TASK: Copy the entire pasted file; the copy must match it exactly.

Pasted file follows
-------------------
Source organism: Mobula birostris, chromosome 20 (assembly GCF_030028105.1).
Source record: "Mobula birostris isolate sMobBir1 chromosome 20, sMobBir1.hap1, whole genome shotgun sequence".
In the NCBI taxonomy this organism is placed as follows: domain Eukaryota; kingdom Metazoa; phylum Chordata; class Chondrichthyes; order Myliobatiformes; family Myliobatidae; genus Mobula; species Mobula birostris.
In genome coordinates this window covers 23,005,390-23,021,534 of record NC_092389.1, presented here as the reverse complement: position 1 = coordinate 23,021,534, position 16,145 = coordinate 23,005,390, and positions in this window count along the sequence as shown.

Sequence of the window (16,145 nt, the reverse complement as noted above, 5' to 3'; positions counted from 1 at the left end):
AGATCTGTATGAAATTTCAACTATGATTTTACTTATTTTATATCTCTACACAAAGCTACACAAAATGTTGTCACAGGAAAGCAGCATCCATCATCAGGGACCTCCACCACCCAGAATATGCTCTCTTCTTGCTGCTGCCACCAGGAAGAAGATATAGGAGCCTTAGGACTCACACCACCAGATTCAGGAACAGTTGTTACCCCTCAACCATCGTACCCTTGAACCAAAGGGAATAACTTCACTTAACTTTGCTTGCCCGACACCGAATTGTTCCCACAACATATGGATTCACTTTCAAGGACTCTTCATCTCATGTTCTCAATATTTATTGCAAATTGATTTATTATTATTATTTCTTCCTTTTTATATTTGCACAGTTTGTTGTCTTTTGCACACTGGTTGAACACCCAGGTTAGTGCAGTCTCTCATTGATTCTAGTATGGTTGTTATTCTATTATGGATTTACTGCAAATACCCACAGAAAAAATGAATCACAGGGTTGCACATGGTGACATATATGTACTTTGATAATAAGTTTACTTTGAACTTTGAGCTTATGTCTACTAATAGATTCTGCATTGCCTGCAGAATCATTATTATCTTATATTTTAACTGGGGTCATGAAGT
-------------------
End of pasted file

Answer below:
Source organism: Mobula birostris, chromosome 20 (assembly GCF_030028105.1).
Source record: "Mobula birostris isolate sMobBir1 chromosome 20, sMobBir1.hap1, whole genome shotgun sequence".
In the NCBI taxonomy this organism is placed as follows: domain Eukaryota; kingdom Metazoa; phylum Chordata; class Chondrichthyes; order Myliobatiformes; family Myliobatidae; genus Mobula; species Mobula birostris.
In genome coordinates this window covers 23,005,390-23,021,534 of record NC_092389.1, presented here as the reverse complement: position 1 = coordinate 23,021,534, position 16,145 = coordinate 23,005,390, and positions in this window count along the sequence as shown.

Sequence of the window (16,145 nt, the reverse complement as noted above, 5' to 3'; positions counted from 1 at the left end):
AGATCTGTATGAAATTTCAACTATGATTTTACTTATTTTATATCTCTACACAAAGCTACACAAAATGTTGTCACAGGAAAGCAGCATCCATCATCAGGGACCTCCACCACCCAGAATATGCTCTCTTCTTGCTGCTGCCACCAGGAAGAAGATATAGGAGCCTTAGGACTCACACCACCAGATTCAGGAACAGTTGTTACCCCTCAACCATCGTACCCTTGAACCAAAGGGAATAACTTCACTTAACTTTGCTTGCCCGACACCGAATTGTTCCCACAACATATGGATTCACTTTCAAGGACTCTTCATCTCATGTTCTCAATATTTATTGCAAATTGATTTATTATTATTATTTCTTCCTTTTTATATTTGCACAGTTTGTTGTCTTTTGCACACTGGTTGAACACCCAGGTTAGTGCAGTCTCTCATTGATTCTAGTATGGTTGTTATTCTATTATGGATTTACTGCAAATACCCACAGAAAAAATGAATCACAGGGTTGCACATGGTGACATATATGTACTTTGATAATAAGTTTACTTTGAACTTTGAGCTTATGTCTACTAATAGATTCTGCATTGCCTGCAGAATCATTATTATCTTATATTTTAACTGGGGTCATGAAGT